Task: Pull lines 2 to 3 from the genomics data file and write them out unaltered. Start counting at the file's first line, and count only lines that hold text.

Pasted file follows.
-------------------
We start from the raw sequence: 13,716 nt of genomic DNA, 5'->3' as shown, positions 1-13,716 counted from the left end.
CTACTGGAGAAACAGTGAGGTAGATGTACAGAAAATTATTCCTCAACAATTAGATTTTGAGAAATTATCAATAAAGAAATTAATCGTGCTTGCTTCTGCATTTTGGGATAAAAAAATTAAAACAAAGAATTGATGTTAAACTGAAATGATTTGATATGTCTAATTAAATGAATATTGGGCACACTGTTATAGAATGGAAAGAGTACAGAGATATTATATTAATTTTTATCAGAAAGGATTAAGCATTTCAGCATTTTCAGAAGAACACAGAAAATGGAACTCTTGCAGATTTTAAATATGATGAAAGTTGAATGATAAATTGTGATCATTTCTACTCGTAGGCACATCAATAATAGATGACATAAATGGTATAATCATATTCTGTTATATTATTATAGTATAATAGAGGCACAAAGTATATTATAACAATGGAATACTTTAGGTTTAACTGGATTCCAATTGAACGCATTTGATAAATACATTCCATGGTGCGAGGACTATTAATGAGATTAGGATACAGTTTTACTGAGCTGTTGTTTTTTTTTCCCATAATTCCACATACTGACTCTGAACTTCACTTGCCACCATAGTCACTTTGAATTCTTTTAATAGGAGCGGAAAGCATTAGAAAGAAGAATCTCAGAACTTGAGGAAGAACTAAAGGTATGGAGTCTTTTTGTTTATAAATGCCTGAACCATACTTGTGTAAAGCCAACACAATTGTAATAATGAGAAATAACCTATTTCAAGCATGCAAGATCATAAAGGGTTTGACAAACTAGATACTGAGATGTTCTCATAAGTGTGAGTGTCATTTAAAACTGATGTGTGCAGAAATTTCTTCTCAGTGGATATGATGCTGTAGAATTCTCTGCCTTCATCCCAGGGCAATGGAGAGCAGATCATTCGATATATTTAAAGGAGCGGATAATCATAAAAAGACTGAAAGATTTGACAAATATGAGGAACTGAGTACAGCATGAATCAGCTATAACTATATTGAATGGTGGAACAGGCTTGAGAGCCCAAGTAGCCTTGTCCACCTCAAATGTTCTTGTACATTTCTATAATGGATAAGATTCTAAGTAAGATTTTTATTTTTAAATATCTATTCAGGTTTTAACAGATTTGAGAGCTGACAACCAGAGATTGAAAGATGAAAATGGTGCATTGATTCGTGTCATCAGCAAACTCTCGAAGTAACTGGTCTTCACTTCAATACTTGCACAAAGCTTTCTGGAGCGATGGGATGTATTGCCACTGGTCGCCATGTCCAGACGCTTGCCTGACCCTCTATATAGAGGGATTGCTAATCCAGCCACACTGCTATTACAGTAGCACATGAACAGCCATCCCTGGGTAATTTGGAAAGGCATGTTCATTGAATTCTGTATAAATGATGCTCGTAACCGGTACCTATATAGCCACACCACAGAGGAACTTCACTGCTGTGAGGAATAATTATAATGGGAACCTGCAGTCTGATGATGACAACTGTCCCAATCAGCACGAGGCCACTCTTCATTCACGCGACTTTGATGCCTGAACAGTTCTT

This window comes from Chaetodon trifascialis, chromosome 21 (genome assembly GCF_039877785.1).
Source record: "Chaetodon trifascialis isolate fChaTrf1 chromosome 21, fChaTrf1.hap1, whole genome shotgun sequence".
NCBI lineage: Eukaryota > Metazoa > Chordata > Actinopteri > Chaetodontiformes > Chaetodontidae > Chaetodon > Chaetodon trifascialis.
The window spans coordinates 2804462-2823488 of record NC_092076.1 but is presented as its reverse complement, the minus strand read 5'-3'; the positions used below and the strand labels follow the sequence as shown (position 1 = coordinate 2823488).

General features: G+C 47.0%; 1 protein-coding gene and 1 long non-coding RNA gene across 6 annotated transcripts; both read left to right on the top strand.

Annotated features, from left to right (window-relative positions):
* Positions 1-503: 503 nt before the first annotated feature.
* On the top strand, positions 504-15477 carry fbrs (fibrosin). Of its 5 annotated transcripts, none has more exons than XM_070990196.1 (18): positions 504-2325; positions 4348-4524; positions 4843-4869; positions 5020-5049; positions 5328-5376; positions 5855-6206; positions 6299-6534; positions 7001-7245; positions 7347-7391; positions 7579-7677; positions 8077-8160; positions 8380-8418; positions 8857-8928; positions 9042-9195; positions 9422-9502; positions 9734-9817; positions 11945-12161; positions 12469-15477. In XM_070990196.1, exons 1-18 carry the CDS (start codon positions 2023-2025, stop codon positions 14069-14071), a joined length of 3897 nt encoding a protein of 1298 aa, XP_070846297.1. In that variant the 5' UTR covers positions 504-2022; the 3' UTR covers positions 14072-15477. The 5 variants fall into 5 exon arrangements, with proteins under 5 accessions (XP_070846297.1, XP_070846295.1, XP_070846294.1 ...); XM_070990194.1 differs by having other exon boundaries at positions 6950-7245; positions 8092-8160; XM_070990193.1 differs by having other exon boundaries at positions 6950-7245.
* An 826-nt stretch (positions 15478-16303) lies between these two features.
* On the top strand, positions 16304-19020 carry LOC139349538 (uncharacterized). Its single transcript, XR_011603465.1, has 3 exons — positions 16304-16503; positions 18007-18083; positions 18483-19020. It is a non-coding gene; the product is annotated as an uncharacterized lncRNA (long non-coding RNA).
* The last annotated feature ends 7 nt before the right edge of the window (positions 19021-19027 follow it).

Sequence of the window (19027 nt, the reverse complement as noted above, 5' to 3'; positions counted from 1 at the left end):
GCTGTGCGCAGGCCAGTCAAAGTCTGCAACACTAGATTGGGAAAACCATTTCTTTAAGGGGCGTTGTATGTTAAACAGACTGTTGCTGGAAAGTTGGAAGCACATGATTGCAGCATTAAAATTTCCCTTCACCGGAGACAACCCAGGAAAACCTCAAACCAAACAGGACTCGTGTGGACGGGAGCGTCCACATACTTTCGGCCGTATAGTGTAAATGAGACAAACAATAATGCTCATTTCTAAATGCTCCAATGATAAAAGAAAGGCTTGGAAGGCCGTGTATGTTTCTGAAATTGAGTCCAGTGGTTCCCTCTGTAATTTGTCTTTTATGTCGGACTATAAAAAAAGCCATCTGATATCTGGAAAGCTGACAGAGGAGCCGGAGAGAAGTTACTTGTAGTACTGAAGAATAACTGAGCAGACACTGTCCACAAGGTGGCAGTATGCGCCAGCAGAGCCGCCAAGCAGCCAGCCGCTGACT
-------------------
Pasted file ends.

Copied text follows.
CTACTGGAGAAACAGTGAGGTAGATGTACAGAAAATTATTCCTCAACAATTAGATTTTGAGAAATTATCAATAAAGAAATTAATCGTGCTTGCTTCTGCATTTTGGGATAAAAAAATTAAAACAAAGAATTGATGTTAAACTGAAATGATTTGATATGTCTAATTAAATGAATATTGGGCACACTGTTATAGAATGGAAAGAGTACAGAGATATTATATTAATTTTTATCAGAAAGGATTAAGCATTTCAGCATTTTCAGAAGAACACAGAAAATGGAACTCTTGCAGATTTTAAATATGATGAAAGTTGAATGATAAATTGTGATCATTTCTACTCGTAGGCACATCAATAATAGATGACATAAATGGTATAATCATATTCTGTTATATTATTATAGTATAATAGAGGCACAAAGTATATTATAACAATGGAATACTTTAGGTTTAACTGGATTCCAATTGAACGCATTTGATAAATACATTCCATGGTGCGAGGACTATTAATGAGATTAGGATACAGTTTTACTGAGCTGTTGTTTTTTTTTCCCATAATTCCACATACTGACTCTGAACTTCACTTGCCACCATAGTCACTTTGAATTCTTTTAATAGGAGCGGAAAGCATTAGAAAGAAGAATCTCAGAACTTGAGGAAGAACTAAAGGTATGGAGTCTTTTTGTTTATAAATGCCTGAACCATACTTGTGTAAAGCCAACACAATTGTAATAATGAGAAATAACCTATTTCAAGCATGCAAGATCATAAAGGGTTTGACAAACTAGATACTGAGATGTTCTCATAAGTGTGAGTGTCATTTAAAACTGATGTGTGCAGAAATTTCTTCTCAGTGGATATGATGCTGTAGAATTCTCTGCCTTCATCCCAGGGCAATGGAGAGCAGATCATTCGATATATTTAAAGGAGCGGATAATCATAAAAAGACTGAAAGATTTGACAAATATGAGGAACTGAGTACAGCATGAATCAGCTATAACTATATTGAATGGTGGAACAGGCTTGAGAGCCCAAGTAGCCTTGTCCACCTCAAATGTTCTTGTACATTTCTATAATGGATAAGATTCTAAGTAAGATTTTTATTTTTAAATATCTATTCAGGTTTTAACAGATTTGAGAGCTGACAACCAGAGATTGAAAGATGAAAATGGTGCATTGATTCGTGTCATCAGCAAACTCTCGAAGTAACTGGTCTTCACTTCAATACTTGCACAAAGCTTTCTGGAGCGATGGGATGTATTGCCACTGGTCGCCATGTCCAGACGCTTGCCTGACCCTCTATATAGAGGGATTGCTAATCCAGCCACACTGCTATTACAGTAGCACATGAACAGCCATCCCTGGGTAATTTGGAAAGGCATGTTCATTGAATTCTGTATAAATGATGCTCGTAACCGGTACCTATATAGCCACACCACAGAGGAACTTCACTGCTGTGAGGAATAATTATAATGGGAACCTGCAGTCTGATGATGACAACTGTCCCAATCAGCACGAGGCCACTCTTCATTCACGCGACTTTGATGCCTGAACAGTTCTT

This window comes from Chaetodon trifascialis, chromosome 21 (genome assembly GCF_039877785.1).